Tropical weather analysis - August 18, 2012
Hurricane Gordon has rapidly intensified tonight, and is now just shy of being a major hurricane. As of the latest NHC advisory, the following was available:
Wind: 110 mph, with higher gusts
Location: 34.5°N 33.9°W
Movement: E at 22 mph
Pressure: 965 mb
Category: 2 (Saffir-Simpson Hurricane Scale)
An SSMIS microwave pass back near 2300 UTC showed that Gordon possessed a well-defined eye and an eyewall that was open to the south. Since that time, Gordon has maintained a well-organized satellite presentation, with the south side of the eye no longer exposed. The eye is also quite visible using conventional satellite pictures.
Figure 1. Latest infrared satellite image of Hurricane Gordon. Image credit: NOAA
I'm not easily impressed, but Gordon's abrupt intensification episode today was of great surprise. Let's look at a couple things here: first, it is sitting under SSTs of only around 26C. It is possible that these waters are a little warmer than the SHIPS sea surface temperature algorithm would suggest, as water temperatures of barely 80F are not typically thought to be major hurricane breeding grounds. On the other hand, waters warmer than 26C this far east is equally unlikely, and I lack direct evidence either way. One could also hypothesize that cold upper tropospheric temperatures are helping to produce a stronger vertical instability gradient and counteracting the otherwise negative effects of the cool waters, which seems fairly supported by earlier AMSU data. A similar synoptic situation occurred when Chris became a hurricane over the cold north Atlantic near 40°N back in June. Although such an event makes sense meteorologically, it is rather difficult to determine if these cold troposphere/lukewarm SSTs intensification sprees will actually occur. In many cases they don't.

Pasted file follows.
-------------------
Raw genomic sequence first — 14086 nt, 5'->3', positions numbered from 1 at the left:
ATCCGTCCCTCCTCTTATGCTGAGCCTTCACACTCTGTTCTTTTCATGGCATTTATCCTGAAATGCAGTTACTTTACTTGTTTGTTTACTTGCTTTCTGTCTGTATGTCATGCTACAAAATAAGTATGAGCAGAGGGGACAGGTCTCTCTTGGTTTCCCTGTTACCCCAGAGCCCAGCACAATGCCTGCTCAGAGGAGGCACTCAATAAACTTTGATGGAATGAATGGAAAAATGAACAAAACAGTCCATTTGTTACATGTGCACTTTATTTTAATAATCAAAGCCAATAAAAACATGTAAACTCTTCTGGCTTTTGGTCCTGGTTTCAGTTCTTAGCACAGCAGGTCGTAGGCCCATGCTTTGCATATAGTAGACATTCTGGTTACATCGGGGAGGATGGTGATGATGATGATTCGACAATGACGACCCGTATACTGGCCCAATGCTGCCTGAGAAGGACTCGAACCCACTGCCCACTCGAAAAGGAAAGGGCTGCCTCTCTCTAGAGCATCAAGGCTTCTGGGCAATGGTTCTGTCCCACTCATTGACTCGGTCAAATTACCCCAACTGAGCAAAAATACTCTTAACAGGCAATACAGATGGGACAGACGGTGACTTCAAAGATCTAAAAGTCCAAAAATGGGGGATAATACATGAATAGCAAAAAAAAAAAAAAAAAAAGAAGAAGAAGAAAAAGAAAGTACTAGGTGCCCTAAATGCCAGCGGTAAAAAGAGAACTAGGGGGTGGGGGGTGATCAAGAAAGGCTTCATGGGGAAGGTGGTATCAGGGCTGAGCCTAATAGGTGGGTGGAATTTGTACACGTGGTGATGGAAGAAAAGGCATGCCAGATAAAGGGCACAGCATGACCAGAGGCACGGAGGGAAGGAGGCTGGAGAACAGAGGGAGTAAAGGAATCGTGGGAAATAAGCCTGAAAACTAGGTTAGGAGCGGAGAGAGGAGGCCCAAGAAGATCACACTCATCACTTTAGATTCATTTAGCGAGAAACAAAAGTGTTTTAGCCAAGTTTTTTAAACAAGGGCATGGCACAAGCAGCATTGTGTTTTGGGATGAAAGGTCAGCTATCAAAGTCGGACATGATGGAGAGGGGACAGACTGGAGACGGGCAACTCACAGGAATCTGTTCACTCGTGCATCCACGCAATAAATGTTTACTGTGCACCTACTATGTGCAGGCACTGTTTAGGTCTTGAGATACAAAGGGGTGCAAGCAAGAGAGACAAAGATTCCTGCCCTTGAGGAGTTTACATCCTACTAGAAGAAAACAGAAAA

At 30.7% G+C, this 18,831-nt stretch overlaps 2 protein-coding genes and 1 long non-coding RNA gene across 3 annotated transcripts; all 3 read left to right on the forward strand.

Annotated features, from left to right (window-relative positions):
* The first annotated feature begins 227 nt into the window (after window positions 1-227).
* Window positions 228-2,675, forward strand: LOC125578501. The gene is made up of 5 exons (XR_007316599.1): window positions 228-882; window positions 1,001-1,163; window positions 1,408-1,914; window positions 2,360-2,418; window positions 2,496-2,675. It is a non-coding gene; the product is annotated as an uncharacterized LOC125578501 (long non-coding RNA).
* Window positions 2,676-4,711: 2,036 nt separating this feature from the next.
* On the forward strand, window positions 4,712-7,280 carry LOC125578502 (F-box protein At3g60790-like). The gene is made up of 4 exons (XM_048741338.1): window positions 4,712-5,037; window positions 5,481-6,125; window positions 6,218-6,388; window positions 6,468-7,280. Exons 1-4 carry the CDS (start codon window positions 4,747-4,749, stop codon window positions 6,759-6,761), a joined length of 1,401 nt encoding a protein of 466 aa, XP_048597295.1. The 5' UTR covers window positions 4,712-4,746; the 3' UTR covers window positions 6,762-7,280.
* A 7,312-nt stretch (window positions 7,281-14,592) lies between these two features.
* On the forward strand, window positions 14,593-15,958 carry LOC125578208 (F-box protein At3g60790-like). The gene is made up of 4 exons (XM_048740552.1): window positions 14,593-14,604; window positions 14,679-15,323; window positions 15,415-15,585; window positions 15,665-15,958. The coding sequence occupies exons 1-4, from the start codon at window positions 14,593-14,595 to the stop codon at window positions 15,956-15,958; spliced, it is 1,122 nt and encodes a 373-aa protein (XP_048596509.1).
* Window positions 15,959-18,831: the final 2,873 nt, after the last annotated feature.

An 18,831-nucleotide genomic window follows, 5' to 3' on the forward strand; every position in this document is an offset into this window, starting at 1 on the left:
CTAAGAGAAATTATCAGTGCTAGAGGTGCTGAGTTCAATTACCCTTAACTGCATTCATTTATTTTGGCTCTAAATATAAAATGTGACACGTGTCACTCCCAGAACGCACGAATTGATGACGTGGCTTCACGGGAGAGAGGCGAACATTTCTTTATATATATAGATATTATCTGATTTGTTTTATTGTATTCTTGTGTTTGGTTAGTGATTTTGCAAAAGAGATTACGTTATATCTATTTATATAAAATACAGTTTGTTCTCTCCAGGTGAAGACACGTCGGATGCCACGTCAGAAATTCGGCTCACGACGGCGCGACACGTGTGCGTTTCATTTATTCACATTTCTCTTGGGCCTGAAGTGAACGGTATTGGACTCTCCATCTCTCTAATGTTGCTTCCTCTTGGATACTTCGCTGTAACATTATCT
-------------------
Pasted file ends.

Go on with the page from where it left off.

Gordon has likely peaked its intensity, as it is quickly heading toward cooler water and high wind shear. However, given the cold upper-level temperatures alluded to on the AMSU pass, I have to assume the hurricane will maintain considerable strength as it approaches the Azores. In light of the strengthening trend that was observed today, hurricane warnings have been issued for the central and eastern Azores. Although Gordon is forecast to remain well south of Sao Miguel, tropical storm force winds will probably still be experienced there, especially if Gordon more northward than anticipated. In addition, it is forecast to pass close enough so that it could deliver a brief period of hurricane force winds could occur on Saint Maria. Rainfall will potential remains limited given the hurricane's fast forward motion.
The dynamical and statistical models -- in other words the whole shebang -- are in agreement that Gordon will dissipate by Wednesday or Thursday. It is still possible that Gordon will bring some remnant shower activity to sections of Portugal and Spain after it dissipates, although how much residual energy remains with post-tropical Gordon at that time remains to be seen.
It should be noted that any slight deviation to the north of the current forecast track could place the core of the hurricane over Santa Maria island.
Synoptic data indicates that Gordon continues to accelerate eastward, embedded within a well-defined westerly steering current between a strong low near the British Isles and the northern periphery of the Atlantic subtropical ridge. The combination of these features is expected to result in a turn to the east-northeast tomorrow. The global models remain in excellent agreement on this. As such, there has been no significant change to the synoptic reasoning or forecast track. Gordon is forecast to pass through the Azores during the early hours of Sunday morning as a minimal hurricane. Gordon is a rare hurricane threat for those islands, and preparations to protect life and property, particularly in the hurricane warning area, should be promptly completed. Winds could be especially dangerous in areas of elevated terrain. Near the end of the period, the hurricane is forecast to slow and turn toward the southeast as it comes under the influence of a building low- to mid-level ridge over the north Atlantic. My forecast agrees rather strongly with the National Hurricane Center's, based on multi-layer steering analyses as well as real-time synoptic trends.